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A deep compassion for his fellow citizens: A tribute to my friend Noel Whelan

Larry Donnelly on how the late barrister and author’s ‘abiding faith in people’ shone through his public and personal life.

Larry Donnelly Law lecturer, NUI Galway

EVERY SO OFTEN, someone comes into your life and has a major impact.  I will forever consider myself lucky that Noel Whelan came into my life, albeit for far too brief a period.  I can’t quite believe he is gone.

In 2012, the proud Wexford man – it was wonderful that he got to see his county win the Leinster hurling final at the end of last month – was in the process of organising the inaugural Kennedy Summer School in the town of New Ross. We met when he extended an invitation to me to speak at it about that year’s US presidential race.

As someone who never missed his invariably insightful column in The Irish Times and considered Noel Whelan the premier Irish political commentator, I eagerly accepted.

Noel learned the craft of politics at home, from his late father, Séamus, a long-serving county councillor. But perhaps more importantly, he gained a deep understanding of and compassion for his fellow citizens.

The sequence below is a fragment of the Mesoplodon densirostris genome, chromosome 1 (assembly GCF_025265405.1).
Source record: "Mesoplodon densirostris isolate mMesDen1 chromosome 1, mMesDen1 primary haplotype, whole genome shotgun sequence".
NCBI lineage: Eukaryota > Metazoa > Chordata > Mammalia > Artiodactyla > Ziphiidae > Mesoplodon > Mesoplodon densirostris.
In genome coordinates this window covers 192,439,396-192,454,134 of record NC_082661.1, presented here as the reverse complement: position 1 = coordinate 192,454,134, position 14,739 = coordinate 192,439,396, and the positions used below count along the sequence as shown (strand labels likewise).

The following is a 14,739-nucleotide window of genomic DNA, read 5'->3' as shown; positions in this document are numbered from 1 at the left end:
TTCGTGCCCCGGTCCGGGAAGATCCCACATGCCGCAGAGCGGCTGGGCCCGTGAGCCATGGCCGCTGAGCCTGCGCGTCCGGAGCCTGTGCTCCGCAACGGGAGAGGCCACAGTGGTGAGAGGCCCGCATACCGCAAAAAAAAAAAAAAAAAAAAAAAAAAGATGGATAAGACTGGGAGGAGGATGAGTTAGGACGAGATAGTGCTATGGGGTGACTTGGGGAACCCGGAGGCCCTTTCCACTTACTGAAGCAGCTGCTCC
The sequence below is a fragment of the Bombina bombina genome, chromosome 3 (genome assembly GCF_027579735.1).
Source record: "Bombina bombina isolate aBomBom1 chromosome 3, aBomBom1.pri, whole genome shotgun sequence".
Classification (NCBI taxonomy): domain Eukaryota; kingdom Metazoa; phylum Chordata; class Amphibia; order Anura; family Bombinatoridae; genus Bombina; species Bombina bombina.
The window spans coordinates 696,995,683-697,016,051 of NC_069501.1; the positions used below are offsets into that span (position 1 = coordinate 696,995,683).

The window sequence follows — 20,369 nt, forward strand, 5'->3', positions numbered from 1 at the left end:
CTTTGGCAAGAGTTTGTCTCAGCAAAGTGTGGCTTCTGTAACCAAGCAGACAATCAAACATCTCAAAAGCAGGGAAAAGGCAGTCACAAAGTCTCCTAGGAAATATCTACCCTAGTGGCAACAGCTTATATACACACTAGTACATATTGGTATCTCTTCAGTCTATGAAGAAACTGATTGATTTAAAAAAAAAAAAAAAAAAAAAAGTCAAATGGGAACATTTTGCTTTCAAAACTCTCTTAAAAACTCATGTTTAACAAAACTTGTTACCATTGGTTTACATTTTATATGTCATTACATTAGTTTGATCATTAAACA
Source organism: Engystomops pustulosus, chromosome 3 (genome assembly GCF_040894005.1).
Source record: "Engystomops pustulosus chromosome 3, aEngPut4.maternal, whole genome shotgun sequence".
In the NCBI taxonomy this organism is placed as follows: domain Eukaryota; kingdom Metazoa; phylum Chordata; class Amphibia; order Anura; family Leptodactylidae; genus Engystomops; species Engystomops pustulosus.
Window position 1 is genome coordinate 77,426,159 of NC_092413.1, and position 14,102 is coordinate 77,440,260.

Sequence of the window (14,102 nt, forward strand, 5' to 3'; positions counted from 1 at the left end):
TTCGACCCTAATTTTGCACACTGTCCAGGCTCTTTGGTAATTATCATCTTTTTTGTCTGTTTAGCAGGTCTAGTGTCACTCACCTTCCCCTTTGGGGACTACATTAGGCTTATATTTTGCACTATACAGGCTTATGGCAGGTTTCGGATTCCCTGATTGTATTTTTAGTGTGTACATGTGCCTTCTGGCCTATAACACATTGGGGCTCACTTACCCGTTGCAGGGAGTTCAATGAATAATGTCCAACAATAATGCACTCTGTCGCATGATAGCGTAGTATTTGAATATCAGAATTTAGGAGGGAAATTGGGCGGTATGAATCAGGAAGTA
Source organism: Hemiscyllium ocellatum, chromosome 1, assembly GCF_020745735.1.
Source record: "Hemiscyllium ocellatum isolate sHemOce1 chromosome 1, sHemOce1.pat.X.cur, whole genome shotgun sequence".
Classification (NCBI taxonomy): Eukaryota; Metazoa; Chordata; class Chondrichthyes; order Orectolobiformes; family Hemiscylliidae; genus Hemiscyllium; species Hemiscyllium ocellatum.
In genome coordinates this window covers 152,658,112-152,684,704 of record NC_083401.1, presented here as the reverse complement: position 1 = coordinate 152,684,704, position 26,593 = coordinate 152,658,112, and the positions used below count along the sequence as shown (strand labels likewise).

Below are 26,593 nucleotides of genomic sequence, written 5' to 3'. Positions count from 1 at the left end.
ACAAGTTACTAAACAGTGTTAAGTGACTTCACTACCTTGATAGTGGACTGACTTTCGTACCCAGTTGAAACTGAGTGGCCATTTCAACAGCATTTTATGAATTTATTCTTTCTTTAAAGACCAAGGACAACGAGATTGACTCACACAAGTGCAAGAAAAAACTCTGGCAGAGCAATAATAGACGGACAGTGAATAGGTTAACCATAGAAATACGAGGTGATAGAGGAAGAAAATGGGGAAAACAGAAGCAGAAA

File Photo Noel Whelan has Died End. Noel Whelan with Elaine Bedford during a Together for Yes press conference last year. Source: Leah Farrell/RollingNews.ie

As he once wrote: “I grew up in a councillor’s home.  Our house was the first port of call for many who needed help.  Among the typical visitors I recall was a new widow seeking guidance, even before she went to talk to a solicitor.  She needed reassurance that the undertakers would wait to be paid and was given details of how to apply for the funeral grant.”

In short, like so many of us from political families, Noel saw ordinary people with real problems asking for help and he witnessed the difference that elected officials could make in their lives.

His voice demanded silence and attention

A consequent belief in the nobility of politics animated much of his professional life. And what a career it was. Owing to his manifest ability, he assumed a senior position in Fianna Fáíl at a very young age; he wrote prodigiously about campaigns, parties and elections, and his was always the voice on the radio and television in my house and countless others across the country that demanded silence and attention, such was the merit of his contributions.

At the same time, he was a formidable and skilled senior counsel. In particular, many victims of crime and their families have attested to the role he played in obtaining justice for them as a prosecutor.

Although he advised numerous politicians formally and informally, Noel really made his mark as an architect of referendum campaigns in recent years. As a strategist, he was peerless. Noel first worked to thwart the abolition of the Seanad because he saw it as an unwarranted and cynical attack on a legislative body with great (and still unrealised) potential.

Promoter of equality

A couple of years later, he stood up for marriage equality and, upon joining the campaign, recognised immediately that the personal stories of individuals denied the same standing in law as their fellow citizens because of who they loved were collectively the most persuasive argument to be made.